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Roden Hall Nursing Home Requires improvement

The provider of this service changed - see old profile


Inspection carried out on 23 April 2019

During an inspection to make sure that the improvements required had been made

About the service: Roden Hall Nursing Home provides residential and nursing care and is registered to accommodate up to 45 people. On the day of the inspection the service was providing personal and nursing care to 23 people.

Focused inspection

We undertook an unannounced focused inspection of Roden Hall Nursing Home on 23 April 2019.

People’s experience of using this service:

•Since our last inspection in July 2018, the provider had not taken sufficient action to comply with the breach of regulation 17, Good governance.

•The provider’s governance remained ineffective to address the shortfalls identified at our previous inspection.

•The provider had not taken appropriate action since the last inspection to ensure the safety of equipment to reduce the potential risk it could pose to people.

•People could not be assured they would be protected from the risk of cross infection.

•The provider was unable to demonstrate that all staff were subject to the appropriate safety checks before and whilst working in the home.

•People’s prescribed medicines were not always stored in accordance to the pharmaceutical instructions on the box.

•Accidents were recorded but action was not always taken to avoid them happening again.

•People were supported by trained staff to take their prescribed medicines.

•People were cared for by sufficient numbers of staff.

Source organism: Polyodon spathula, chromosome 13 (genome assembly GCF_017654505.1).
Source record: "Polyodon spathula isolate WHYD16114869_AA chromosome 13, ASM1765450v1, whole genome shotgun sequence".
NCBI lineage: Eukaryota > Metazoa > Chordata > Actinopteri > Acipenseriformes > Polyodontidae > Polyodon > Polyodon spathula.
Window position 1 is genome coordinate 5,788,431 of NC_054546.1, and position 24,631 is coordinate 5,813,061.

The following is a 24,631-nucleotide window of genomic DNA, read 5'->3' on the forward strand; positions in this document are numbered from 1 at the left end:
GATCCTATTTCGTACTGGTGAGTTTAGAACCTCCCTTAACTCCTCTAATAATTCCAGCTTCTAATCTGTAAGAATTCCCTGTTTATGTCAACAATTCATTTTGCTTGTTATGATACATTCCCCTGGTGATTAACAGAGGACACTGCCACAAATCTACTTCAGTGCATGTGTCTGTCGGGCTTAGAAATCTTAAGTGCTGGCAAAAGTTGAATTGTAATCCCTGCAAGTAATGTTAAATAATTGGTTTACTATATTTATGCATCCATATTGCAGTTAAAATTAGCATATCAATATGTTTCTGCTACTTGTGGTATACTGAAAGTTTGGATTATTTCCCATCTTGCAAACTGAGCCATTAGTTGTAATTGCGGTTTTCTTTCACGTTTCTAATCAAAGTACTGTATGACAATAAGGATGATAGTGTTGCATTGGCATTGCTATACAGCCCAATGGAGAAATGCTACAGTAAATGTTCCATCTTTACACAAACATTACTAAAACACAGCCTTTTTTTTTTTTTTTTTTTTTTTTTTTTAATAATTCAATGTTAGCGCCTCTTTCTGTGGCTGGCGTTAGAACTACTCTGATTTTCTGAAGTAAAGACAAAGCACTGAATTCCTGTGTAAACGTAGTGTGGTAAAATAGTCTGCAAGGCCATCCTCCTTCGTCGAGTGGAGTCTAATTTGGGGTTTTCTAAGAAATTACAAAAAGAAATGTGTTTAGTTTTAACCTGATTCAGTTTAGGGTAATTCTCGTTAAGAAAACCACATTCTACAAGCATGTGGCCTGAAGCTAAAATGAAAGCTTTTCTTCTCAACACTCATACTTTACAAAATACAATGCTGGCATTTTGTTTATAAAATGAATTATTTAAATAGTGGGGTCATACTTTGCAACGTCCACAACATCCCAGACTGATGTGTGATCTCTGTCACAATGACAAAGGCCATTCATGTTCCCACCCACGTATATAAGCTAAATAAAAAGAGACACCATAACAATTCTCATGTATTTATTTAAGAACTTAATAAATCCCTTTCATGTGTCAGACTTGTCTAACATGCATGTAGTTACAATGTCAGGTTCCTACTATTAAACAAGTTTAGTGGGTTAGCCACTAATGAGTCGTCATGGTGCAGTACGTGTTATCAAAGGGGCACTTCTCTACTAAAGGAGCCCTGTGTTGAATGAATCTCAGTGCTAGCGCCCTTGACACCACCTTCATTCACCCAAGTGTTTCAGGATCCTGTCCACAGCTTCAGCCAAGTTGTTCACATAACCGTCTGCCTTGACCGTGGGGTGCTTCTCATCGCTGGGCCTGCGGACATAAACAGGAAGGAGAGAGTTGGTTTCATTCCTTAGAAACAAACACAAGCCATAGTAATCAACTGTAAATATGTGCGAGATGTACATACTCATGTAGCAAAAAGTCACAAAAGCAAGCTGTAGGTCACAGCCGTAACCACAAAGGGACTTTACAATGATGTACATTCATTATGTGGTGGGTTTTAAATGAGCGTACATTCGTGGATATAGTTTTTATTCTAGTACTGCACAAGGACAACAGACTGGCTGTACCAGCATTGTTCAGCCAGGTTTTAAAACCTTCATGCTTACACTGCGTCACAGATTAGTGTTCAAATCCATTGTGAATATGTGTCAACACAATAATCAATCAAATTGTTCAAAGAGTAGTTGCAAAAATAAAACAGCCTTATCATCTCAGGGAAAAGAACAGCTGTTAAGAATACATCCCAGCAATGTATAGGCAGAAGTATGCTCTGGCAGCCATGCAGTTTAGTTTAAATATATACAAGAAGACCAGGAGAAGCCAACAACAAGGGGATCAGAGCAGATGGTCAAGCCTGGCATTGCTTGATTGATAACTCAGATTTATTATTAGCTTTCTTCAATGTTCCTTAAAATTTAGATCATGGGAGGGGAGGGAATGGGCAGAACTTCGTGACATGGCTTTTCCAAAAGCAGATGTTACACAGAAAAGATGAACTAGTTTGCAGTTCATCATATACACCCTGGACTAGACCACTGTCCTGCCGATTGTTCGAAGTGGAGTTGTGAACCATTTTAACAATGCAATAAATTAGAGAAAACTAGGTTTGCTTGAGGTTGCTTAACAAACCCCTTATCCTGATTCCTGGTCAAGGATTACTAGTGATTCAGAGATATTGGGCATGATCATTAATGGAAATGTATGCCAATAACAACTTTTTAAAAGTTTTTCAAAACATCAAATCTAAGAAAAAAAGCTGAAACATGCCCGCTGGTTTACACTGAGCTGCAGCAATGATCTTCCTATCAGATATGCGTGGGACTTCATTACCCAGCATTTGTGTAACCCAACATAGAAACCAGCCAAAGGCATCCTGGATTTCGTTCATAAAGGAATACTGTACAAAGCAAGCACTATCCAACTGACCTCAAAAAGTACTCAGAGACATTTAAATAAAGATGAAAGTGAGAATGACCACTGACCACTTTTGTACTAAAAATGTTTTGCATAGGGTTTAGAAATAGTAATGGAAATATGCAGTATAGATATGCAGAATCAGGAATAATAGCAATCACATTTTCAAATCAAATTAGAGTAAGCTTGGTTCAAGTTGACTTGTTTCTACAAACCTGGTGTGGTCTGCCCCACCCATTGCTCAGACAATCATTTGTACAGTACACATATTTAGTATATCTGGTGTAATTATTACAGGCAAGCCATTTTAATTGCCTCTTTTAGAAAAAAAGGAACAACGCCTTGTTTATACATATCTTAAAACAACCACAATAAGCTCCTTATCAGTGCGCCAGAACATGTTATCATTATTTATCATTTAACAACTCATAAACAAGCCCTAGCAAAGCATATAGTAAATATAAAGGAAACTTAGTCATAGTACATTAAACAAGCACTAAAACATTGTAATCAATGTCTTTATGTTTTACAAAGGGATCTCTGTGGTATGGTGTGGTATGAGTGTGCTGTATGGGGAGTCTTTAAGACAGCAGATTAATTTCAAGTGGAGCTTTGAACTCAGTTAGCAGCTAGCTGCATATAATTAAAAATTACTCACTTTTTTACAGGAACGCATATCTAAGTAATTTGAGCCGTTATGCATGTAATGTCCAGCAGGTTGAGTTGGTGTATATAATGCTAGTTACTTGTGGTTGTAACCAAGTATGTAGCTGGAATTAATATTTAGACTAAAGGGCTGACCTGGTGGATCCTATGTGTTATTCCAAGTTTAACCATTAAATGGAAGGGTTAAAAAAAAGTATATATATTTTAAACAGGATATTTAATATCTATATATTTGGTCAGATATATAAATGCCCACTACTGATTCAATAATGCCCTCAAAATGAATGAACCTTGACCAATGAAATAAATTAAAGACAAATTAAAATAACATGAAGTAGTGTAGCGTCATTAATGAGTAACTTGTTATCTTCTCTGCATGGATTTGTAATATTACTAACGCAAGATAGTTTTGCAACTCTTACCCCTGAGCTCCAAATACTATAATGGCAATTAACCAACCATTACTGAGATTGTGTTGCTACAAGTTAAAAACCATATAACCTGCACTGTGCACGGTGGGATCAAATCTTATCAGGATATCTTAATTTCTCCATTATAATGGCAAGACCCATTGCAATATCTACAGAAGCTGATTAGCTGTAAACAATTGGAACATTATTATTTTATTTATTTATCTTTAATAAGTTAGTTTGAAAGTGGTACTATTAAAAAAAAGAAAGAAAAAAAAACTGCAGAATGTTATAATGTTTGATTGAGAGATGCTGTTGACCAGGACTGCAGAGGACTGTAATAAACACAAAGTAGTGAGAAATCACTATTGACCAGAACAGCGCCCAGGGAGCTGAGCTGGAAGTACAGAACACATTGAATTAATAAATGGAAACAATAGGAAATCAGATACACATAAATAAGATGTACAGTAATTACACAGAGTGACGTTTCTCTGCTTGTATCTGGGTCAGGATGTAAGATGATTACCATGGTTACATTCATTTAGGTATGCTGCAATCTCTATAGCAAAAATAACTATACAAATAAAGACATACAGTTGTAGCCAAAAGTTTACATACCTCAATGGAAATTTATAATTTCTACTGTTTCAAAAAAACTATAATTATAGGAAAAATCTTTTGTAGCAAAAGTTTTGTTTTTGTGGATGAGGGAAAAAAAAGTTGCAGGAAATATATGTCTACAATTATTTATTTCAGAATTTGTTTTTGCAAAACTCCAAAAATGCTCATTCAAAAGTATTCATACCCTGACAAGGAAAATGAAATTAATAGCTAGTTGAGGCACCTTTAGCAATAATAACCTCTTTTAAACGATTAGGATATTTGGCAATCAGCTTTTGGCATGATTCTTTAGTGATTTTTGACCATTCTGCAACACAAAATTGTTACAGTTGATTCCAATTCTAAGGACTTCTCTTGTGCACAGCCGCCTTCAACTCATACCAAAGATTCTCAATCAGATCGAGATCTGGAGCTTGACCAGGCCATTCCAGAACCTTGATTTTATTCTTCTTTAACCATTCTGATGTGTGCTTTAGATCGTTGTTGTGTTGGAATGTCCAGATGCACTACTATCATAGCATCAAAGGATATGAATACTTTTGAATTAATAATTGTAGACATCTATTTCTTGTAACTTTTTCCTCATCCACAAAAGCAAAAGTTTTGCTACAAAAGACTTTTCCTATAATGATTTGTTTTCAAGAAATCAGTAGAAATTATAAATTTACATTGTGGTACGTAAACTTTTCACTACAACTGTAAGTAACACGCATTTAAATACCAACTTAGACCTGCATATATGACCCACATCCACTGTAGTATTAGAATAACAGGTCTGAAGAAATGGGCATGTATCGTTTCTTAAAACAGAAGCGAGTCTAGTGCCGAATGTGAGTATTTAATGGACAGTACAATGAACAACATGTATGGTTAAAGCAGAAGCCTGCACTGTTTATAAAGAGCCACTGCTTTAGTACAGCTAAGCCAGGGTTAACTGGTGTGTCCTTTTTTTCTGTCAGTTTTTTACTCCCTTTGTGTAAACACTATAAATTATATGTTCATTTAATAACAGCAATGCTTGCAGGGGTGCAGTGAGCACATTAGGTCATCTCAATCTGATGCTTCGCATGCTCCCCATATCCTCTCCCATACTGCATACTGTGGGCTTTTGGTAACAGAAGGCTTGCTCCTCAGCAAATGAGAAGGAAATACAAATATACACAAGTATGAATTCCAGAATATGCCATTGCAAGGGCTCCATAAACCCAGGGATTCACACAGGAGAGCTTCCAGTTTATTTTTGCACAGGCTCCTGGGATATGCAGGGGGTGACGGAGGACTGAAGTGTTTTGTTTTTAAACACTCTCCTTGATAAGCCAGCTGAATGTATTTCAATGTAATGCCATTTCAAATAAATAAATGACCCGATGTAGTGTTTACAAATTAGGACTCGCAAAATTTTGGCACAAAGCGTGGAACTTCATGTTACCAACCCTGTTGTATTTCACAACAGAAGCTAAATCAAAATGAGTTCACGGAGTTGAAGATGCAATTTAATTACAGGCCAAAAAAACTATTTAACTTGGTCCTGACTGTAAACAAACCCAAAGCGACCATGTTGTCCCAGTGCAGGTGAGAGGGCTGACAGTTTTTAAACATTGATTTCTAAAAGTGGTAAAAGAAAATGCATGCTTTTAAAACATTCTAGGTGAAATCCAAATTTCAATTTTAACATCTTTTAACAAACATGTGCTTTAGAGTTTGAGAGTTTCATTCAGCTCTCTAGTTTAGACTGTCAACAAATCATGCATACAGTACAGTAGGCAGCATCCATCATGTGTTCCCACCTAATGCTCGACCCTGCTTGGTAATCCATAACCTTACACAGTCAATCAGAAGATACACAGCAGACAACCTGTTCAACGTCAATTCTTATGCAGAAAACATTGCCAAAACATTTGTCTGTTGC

•People could be confident that staff were aware of their responsibility of safeguarding them from the risk of potential abuse.

Why we inspected: This inspection was carried out because we had received concerns about the suitability of staff working in the home.

Follow up: We will continue to monitor intelligence we receive about the service until we return to

visit as per our re-inspection programme. If any concerning information is received, we may inspect sooner. More information is in Detailed Findings below.

For more details, please see the full report which is on the CQC website at

Inspection carried out on 23 July 2018

During a routine inspection

Roden Hall Nursing Home is a ‘care home’. People in care homes receive accommodation and nursing or personal care as a single package under one contractual agreement. CQC regulates both the premises and the care provided, and both were looked at during this inspection.

Roden Hall Nursing Home accommodates up to 45 people with bedrooms on several floors, which are accessible by a lift and stairway. However, at this inspection alterations were being made to the building and people were living on the ground and first floors. In addition to the alterations to Roden Hall Nursing Home a new purpose build nursing home was being built in the grounds. As a result, the numbers of those living there had been reduced. At this inspection 22 people were living there.

Since our last inspection a newly appointed registered manager has taken up their position at Roden Hall Nursing Home and was present during this inspection’s site visit. A registered manager is a person who has registered with the Care Quality Commission to manage the service. Like registered providers, they are ‘registered persons’. Registered persons have legal responsibility for meeting the requirements in the Health and Social Care Act 2008 and associated Regulations about how the service is run.